Majed Abdalnoor, a journalist who lives in the Idlib countryside, told Al-Monitor, “The current escalation in Idlib is a natural beginning of a new phase after the Turkish evacuation operations from the regime’s areas. Each side is trying to feel the military pulse of the other, and I do not expect the matter to escalate to a large military operation, as the regime is busy fighting the Islamic State, whose strength is growing in the Syrian desert.”

Mahmood Talha, a journalist who works with the opposition Thiqa News Agency in the countryside of Aleppo, told Al-Monitor, “The Turkish army evacuation from 14 observation points took place as a large number of [other] Turkish military points were deployed in Jabal al-Zawiya and al-Ghab Plain south of the Aleppo-Latakia (M4) road. This infers that the Turkish forces that withdrew from the points inside the regime-held areas did not return to the Turkish territory but were used to form a defensive wall in south Idlib, thus making it difficult for the regime forces and their allies to launch a new battle.”

A large number of military points have been established by the Turkish army in the south and east of Idlib over the past two months, which strengthened the Turkish military presence in the region. On Jan. 16, the Turkish army established a new post near the opposition-held village of Afes, located near the regime-held Idlib city of Saraqeb. On Jan. 11, the Turkish army established a new post in the western countryside of Aleppo near the 46th regiment controlled by the regime forces, among other points in Jabal al-Zawiya, a military point in Kansafra, a point in al-Marqab hill in Jabal al-Zawiya, and another one in al-Ghab Plain.

Abdulslam Abdulrzaq, a military analyst, told Al-Monitor, “The Turkish army has recently established an important defensive line opposite the fronts with the regime forces, and the new Turkish points appeared to be more widespread in the Jabal al-Zawiya region due to their strategic importance.”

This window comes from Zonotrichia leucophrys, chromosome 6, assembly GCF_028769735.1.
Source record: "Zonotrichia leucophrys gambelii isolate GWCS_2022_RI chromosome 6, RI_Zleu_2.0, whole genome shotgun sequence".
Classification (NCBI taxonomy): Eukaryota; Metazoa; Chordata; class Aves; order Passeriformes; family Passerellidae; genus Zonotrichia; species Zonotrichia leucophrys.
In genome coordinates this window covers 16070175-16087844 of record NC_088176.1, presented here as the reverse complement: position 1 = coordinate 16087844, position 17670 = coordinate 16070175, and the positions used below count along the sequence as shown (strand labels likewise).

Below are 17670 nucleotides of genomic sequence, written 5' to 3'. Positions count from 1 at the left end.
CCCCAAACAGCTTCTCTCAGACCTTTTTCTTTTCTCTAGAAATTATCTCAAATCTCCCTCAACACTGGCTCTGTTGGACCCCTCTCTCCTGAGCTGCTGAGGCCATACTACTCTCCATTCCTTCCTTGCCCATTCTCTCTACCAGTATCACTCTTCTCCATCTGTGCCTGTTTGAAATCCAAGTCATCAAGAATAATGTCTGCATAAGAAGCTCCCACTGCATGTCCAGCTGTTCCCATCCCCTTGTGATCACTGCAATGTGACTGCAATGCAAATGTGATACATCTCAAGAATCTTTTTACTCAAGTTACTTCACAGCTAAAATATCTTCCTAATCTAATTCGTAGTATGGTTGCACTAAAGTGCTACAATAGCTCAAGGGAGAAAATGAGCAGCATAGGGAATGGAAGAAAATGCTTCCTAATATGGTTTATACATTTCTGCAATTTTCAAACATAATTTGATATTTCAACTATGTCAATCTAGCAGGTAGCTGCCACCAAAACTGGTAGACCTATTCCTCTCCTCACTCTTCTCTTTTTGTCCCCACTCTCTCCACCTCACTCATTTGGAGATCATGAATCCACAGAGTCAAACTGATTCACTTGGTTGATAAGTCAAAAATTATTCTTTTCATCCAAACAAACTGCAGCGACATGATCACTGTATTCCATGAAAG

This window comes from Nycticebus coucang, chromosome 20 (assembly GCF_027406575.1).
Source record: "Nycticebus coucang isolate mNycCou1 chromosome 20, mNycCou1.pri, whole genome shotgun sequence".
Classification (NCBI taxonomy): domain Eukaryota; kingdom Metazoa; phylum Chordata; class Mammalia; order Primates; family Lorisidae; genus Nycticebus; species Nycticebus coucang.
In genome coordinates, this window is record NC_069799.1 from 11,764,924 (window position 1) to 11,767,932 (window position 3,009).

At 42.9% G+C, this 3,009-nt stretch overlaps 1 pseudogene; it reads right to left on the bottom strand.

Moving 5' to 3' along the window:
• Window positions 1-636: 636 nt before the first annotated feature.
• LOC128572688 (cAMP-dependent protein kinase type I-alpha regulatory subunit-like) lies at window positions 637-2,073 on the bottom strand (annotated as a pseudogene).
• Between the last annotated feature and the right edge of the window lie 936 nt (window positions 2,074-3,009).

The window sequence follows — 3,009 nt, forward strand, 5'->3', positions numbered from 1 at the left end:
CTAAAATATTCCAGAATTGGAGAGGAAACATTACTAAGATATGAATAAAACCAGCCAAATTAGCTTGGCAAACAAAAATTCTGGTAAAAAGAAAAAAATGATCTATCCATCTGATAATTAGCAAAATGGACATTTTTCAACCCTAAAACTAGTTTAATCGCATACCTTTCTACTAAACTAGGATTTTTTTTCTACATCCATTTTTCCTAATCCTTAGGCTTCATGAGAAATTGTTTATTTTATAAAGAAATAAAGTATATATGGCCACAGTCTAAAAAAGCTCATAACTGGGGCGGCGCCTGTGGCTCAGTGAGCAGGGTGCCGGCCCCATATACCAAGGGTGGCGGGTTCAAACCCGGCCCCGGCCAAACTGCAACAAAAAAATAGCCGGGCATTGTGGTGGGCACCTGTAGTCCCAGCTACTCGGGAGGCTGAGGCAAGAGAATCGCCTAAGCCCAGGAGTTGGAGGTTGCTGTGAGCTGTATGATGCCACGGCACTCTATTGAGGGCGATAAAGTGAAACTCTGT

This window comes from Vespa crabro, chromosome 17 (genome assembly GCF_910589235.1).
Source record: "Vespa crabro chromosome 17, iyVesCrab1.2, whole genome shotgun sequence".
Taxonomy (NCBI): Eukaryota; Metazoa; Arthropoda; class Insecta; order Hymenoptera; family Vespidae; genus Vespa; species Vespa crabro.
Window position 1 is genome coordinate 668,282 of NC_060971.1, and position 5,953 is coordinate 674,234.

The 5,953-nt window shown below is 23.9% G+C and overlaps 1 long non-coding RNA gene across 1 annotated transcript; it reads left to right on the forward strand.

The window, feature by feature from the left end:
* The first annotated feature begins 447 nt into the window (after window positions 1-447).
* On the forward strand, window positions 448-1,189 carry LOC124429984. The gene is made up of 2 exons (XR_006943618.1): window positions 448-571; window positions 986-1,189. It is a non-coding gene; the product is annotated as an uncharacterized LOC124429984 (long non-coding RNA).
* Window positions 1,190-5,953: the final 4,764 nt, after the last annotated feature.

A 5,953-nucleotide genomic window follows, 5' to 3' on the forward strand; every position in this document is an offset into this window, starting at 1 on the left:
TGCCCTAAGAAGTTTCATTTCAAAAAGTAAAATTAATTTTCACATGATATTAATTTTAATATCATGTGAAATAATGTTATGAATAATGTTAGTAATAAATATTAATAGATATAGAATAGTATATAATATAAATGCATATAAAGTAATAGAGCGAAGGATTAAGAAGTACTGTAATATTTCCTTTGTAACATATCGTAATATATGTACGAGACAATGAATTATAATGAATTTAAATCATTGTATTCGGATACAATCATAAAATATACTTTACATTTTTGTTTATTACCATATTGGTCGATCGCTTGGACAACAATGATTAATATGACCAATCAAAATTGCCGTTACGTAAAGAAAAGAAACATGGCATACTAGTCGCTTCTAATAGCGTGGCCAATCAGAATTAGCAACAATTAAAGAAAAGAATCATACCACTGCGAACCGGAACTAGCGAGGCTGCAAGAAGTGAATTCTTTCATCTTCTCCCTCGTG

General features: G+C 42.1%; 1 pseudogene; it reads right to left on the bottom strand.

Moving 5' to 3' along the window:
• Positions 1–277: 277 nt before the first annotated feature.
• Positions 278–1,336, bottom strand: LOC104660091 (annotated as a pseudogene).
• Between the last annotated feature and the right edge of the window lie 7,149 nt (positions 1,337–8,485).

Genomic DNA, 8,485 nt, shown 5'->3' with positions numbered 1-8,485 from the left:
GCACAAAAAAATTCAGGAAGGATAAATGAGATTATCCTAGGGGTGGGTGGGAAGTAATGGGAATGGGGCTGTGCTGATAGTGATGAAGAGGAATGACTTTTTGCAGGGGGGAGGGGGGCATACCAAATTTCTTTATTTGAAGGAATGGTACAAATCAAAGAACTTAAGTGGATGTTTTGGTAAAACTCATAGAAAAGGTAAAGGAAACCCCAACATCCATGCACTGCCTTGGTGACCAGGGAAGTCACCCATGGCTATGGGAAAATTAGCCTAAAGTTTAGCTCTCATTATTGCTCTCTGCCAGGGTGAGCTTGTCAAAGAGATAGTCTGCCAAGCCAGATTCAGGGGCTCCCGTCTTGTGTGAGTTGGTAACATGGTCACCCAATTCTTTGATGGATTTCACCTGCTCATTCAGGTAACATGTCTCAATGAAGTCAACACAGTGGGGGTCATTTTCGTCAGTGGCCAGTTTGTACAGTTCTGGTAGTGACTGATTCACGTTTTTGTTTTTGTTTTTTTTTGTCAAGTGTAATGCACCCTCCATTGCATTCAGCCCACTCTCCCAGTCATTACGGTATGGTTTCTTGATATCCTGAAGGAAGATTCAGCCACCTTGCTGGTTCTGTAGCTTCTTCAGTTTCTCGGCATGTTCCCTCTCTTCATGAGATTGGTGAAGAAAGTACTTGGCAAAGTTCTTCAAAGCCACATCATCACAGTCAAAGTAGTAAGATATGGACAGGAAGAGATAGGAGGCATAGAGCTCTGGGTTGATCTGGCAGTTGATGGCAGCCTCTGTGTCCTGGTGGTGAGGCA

Regarding the distribution of the Turkish points in Jabal al-Zawiya, Mohamad Rasheed, a journalist who works with the Hama Media Office, told Al-Monitor, “The most important [Turkish observation] point is the Tal al-Nabi Ayyub point, which sits on the highest peak of the southern countryside of Idlib overlooking large areas under the control of the regime forces. There are also two points in the vicinity of the town of Shnan and two points near the village of Sarjah, while the rest of the points are spread across Ahsem, Balyun, Deir Sunbul, Farkia, Tal Maarata, Qoqfin, Tur’an, Marzaf, Nahleh, al-Bara, Deir Sunbul and Ar-Ruwaihah, and the Turkish army is deployed in several points near the international M4 road south of Idlib. Chief among these are the points of Maataram and al-Qiyasat as well as the schools of Basanqul and Mohambel.”

Mohamad al-Bukaie, a political science lecturer who works in opposition universities in northwest Syria, told Al-Monitor, “The Syrian regime wants to embark on a new round of battles in Idlib in an attempt to escape from the crises it is facing, namely the economic crisis, the Israeli bombing and the proliferation of Iranian militias. However, the regime is unable to bear the costs of any military operation that it may launch in Idlib. The Turkish military deployment in Idlib is enormous. There are more than 20,000 Turkish soldiers equipped with advanced weapons that can tip the balance of power in favor of the opposition should the regime go so far as to wage war.”